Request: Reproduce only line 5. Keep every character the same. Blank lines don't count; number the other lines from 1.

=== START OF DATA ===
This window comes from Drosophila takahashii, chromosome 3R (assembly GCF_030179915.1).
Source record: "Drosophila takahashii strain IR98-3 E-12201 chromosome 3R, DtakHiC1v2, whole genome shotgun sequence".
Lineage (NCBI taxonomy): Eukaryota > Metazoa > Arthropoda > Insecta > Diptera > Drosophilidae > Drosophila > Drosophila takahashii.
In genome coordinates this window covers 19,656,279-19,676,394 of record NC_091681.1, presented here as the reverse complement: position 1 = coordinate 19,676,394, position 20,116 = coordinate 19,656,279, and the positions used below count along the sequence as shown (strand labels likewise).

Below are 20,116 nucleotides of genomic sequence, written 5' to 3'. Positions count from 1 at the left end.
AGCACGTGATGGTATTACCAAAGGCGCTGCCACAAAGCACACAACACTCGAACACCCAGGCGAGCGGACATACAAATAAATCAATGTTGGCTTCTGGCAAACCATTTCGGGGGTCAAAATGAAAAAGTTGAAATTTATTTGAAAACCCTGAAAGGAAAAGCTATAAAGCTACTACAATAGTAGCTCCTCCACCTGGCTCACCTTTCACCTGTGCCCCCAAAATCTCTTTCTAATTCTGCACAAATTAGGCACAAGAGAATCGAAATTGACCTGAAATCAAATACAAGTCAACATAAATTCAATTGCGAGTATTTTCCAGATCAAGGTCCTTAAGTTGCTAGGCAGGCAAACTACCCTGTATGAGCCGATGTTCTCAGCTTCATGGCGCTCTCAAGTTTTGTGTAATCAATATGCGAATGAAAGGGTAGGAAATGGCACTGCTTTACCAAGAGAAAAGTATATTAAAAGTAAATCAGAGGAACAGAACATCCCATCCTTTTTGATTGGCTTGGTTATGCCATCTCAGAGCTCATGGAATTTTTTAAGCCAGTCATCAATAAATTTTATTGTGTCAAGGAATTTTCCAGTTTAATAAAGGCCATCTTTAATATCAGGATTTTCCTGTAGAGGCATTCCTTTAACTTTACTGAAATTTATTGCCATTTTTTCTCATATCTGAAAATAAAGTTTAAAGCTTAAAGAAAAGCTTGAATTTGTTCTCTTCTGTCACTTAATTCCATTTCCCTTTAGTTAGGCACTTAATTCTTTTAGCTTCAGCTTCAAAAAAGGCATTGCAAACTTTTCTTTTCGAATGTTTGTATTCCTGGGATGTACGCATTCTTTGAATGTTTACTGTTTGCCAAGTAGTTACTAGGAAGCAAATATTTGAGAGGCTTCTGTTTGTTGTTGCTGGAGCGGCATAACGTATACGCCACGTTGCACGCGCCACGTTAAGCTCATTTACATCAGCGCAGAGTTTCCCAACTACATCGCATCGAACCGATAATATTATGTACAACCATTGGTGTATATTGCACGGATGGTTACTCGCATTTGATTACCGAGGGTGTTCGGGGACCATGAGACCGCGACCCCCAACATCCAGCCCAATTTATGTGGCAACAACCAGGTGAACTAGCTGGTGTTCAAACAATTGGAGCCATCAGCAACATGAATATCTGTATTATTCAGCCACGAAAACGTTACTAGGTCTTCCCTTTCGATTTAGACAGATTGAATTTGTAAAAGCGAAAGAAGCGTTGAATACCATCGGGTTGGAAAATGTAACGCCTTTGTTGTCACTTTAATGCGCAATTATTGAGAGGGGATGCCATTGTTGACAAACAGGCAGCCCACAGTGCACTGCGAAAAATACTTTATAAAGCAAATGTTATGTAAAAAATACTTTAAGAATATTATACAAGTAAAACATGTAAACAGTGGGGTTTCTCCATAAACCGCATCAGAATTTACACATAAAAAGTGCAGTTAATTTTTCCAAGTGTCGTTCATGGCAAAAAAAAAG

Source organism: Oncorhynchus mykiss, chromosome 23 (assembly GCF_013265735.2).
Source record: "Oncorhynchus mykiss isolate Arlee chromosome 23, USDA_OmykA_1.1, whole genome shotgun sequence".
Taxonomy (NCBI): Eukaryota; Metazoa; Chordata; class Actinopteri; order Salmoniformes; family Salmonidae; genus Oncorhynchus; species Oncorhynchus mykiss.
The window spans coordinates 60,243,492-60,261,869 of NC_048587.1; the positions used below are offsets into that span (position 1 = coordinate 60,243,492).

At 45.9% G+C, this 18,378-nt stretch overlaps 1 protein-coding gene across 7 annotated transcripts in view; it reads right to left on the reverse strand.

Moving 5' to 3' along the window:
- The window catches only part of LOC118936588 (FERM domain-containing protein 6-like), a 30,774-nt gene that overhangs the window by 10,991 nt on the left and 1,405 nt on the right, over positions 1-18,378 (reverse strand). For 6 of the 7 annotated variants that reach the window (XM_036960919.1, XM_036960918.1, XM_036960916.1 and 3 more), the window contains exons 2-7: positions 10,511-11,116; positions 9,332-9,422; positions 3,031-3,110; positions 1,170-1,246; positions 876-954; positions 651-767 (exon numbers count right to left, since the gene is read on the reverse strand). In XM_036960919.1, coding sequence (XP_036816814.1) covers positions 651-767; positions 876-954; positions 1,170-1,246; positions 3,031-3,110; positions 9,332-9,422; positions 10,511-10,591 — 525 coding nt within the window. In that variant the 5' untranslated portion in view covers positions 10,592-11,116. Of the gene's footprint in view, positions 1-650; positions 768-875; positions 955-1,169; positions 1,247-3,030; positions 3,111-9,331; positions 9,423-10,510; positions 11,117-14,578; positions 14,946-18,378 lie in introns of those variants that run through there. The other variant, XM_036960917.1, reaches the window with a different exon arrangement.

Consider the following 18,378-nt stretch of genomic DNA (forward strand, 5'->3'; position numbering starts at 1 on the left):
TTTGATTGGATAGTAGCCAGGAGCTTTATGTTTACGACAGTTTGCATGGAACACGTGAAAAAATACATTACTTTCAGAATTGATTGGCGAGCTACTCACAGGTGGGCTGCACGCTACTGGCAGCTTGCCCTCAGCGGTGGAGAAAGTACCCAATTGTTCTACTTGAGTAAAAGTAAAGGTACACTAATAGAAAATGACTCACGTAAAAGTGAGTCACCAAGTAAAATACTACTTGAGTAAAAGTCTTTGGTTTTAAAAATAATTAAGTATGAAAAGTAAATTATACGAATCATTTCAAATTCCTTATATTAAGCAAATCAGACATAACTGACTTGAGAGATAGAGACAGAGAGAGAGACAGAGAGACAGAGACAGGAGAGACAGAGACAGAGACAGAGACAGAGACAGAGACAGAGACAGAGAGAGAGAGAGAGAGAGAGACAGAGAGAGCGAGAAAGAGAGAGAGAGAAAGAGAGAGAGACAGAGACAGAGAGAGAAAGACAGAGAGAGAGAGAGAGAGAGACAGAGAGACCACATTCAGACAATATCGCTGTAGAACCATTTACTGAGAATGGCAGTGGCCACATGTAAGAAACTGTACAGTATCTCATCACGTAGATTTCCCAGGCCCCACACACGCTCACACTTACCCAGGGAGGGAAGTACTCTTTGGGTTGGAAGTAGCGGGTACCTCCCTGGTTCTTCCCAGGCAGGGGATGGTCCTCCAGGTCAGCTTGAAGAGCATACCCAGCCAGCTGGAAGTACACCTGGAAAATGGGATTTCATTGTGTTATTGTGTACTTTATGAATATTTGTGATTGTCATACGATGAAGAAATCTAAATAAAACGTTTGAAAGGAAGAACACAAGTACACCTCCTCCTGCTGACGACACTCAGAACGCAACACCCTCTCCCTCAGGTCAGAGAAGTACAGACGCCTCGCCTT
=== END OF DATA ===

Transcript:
Below are 20,116 nucleotides of genomic sequence, written 5' to 3'. Positions count from 1 at the left end.